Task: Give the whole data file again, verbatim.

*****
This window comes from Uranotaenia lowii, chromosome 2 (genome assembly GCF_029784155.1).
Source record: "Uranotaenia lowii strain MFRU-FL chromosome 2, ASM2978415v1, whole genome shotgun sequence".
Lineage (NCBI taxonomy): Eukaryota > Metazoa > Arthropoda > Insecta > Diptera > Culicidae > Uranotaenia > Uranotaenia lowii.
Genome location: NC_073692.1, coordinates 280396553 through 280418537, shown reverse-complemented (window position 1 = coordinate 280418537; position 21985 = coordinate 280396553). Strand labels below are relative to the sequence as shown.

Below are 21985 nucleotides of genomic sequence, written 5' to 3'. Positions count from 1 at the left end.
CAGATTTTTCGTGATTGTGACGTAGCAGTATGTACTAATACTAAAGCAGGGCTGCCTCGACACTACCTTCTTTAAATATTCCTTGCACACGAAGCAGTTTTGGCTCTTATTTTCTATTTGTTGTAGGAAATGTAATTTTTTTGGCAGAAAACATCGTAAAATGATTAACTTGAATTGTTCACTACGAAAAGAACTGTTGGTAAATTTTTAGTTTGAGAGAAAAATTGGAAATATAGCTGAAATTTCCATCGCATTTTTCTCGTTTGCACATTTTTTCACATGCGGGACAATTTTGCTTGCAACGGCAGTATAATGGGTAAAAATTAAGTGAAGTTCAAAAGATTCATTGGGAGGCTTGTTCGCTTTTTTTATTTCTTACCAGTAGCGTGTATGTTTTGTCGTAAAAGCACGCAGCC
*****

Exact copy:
This window comes from Uranotaenia lowii, chromosome 2 (genome assembly GCF_029784155.1).
Source record: "Uranotaenia lowii strain MFRU-FL chromosome 2, ASM2978415v1, whole genome shotgun sequence".
Lineage (NCBI taxonomy): Eukaryota > Metazoa > Arthropoda > Insecta > Diptera > Culicidae > Uranotaenia > Uranotaenia lowii.
Genome location: NC_073692.1, coordinates 280396553 through 280418537, shown reverse-complemented (window position 1 = coordinate 280418537; position 21985 = coordinate 280396553). Strand labels below are relative to the sequence as shown.

Below are 21985 nucleotides of genomic sequence, written 5' to 3'. Positions count from 1 at the left end.
CAGATTTTTCGTGATTGTGACGTAGCAGTATGTACTAATACTAAAGCAGGGCTGCCTCGACACTACCTTCTTTAAATATTCCTTGCACACGAAGCAGTTTTGGCTCTTATTTTCTATTTGTTGTAGGAAATGTAATTTTTTTGGCAGAAAACATCGTAAAATGATTAACTTGAATTGTTCACTACGAAAAGAACTGTTGGTAAATTTTTAGTTTGAGAGAAAAATTGGAAATATAGCTGAAATTTCCATCGCATTTTTCTCGTTTGCACATTTTTTCACATGCGGGACAATTTTGCTTGCAACGGCAGTATAATGGGTAAAAATTAAGTGAAGTTCAAAAGATTCATTGGGAGGCTTGTTCGCTTTTTTTATTTCTTACCAGTAGCGTGTATGTTTTGTCGTAAAAGCACGCAGCC